Research into rural family structure in Thailand has found that necessary internal migration is splitting children up from their parents and forcing grandparents to raise the children.
Many people who live in the rural areas of Thailand have to make the move to the cities to find work, for example, as construction workers or as maids. This is having a big impact on families.
Parents have to leave their children in the care of others, often grandparents, as they go off and try to make ends meet. This can put stress on the older generation as they have to re-live the pressures of raising children, usually on a very low income.
The four year study, entitled “The Impact of Internal Migration on Early Childhood Well-Being and Development”, was supported and reported on by the United Nations Children’s Fund (UNICEF), found that there could be as many as 3 million children in the country who do not live with their parents.
The study has only been running for a year, out of the planned four, but so far it seems that “about 36% of the caretakers, mostly grandparents, are at risk of having mental health problems” said associate Professor Aree Jampaklay. This implies that the structure of the economy in the country is having a direct impact on mental health.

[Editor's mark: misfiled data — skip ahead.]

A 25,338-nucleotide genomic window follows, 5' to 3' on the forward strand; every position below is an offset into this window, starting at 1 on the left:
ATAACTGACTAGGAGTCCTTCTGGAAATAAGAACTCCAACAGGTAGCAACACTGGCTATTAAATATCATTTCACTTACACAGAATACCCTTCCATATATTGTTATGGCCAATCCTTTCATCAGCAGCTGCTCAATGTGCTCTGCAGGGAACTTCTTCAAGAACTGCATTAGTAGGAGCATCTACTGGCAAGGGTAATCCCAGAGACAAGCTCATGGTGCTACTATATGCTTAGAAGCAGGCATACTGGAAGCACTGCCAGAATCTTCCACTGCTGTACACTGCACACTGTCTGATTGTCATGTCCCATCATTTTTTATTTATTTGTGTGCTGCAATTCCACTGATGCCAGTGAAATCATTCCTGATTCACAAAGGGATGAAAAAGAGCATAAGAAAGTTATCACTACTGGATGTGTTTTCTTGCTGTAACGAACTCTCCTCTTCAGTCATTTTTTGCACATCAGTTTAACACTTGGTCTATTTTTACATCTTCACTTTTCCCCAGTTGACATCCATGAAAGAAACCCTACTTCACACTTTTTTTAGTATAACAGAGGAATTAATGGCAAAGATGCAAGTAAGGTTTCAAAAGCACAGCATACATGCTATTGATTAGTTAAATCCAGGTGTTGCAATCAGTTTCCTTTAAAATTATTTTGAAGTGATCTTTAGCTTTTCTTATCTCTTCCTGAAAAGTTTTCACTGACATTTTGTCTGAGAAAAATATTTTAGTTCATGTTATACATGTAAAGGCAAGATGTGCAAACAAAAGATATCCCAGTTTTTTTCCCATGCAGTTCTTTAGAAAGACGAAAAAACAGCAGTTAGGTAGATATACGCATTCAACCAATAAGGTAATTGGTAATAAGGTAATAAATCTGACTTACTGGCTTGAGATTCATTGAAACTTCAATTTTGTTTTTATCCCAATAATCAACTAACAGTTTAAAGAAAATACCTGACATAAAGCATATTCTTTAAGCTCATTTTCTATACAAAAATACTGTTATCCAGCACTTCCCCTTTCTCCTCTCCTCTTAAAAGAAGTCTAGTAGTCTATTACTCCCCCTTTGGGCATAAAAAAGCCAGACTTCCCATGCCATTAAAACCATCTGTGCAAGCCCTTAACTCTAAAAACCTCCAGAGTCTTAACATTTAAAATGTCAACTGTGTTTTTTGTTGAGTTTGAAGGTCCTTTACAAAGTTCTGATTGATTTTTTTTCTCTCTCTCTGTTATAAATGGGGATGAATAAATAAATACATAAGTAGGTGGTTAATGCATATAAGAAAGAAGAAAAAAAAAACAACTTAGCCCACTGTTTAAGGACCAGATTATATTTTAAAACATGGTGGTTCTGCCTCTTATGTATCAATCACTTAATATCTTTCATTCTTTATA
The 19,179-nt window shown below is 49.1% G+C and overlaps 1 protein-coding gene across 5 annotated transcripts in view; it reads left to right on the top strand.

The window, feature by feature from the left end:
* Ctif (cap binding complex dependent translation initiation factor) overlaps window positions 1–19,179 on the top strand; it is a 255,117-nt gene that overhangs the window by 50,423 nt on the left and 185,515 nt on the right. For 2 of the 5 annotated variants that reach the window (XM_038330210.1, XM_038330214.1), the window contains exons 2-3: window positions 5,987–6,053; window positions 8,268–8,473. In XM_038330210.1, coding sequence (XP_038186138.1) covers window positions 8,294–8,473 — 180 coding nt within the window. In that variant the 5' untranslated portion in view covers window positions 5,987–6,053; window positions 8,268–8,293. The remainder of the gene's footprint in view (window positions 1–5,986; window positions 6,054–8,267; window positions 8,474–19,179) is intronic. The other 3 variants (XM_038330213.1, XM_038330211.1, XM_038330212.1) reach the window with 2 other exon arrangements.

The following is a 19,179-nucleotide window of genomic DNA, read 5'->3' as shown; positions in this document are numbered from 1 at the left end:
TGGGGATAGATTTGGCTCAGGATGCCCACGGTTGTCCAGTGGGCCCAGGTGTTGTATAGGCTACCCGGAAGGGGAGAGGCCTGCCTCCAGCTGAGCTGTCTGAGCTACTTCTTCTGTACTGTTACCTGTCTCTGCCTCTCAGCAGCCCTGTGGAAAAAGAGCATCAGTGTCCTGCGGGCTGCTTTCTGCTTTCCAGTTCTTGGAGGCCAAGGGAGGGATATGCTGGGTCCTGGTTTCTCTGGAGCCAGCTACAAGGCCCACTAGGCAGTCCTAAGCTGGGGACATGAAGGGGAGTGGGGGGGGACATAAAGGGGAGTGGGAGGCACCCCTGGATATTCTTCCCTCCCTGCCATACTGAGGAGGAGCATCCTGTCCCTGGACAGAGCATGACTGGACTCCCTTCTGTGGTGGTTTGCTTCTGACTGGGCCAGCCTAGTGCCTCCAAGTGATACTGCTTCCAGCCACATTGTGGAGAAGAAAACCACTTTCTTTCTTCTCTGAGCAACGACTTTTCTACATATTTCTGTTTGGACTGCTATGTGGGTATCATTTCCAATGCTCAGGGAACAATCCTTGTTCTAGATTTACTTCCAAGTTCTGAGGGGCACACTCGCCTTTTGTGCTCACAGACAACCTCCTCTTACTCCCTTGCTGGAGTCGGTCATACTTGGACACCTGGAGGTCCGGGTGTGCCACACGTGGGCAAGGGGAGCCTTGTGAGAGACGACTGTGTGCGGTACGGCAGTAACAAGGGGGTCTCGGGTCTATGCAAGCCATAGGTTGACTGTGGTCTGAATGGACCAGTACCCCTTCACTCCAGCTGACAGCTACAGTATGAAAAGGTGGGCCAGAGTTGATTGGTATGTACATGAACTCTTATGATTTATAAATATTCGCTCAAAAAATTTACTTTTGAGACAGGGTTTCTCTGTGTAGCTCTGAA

Furthermore, 16% of the children studied were found to have developmental delays due to being separated from their parents.
This suggests that the relationship between parent and child is important for healthy development, and that this relationship is often impaired in developing countries among the poorer areas.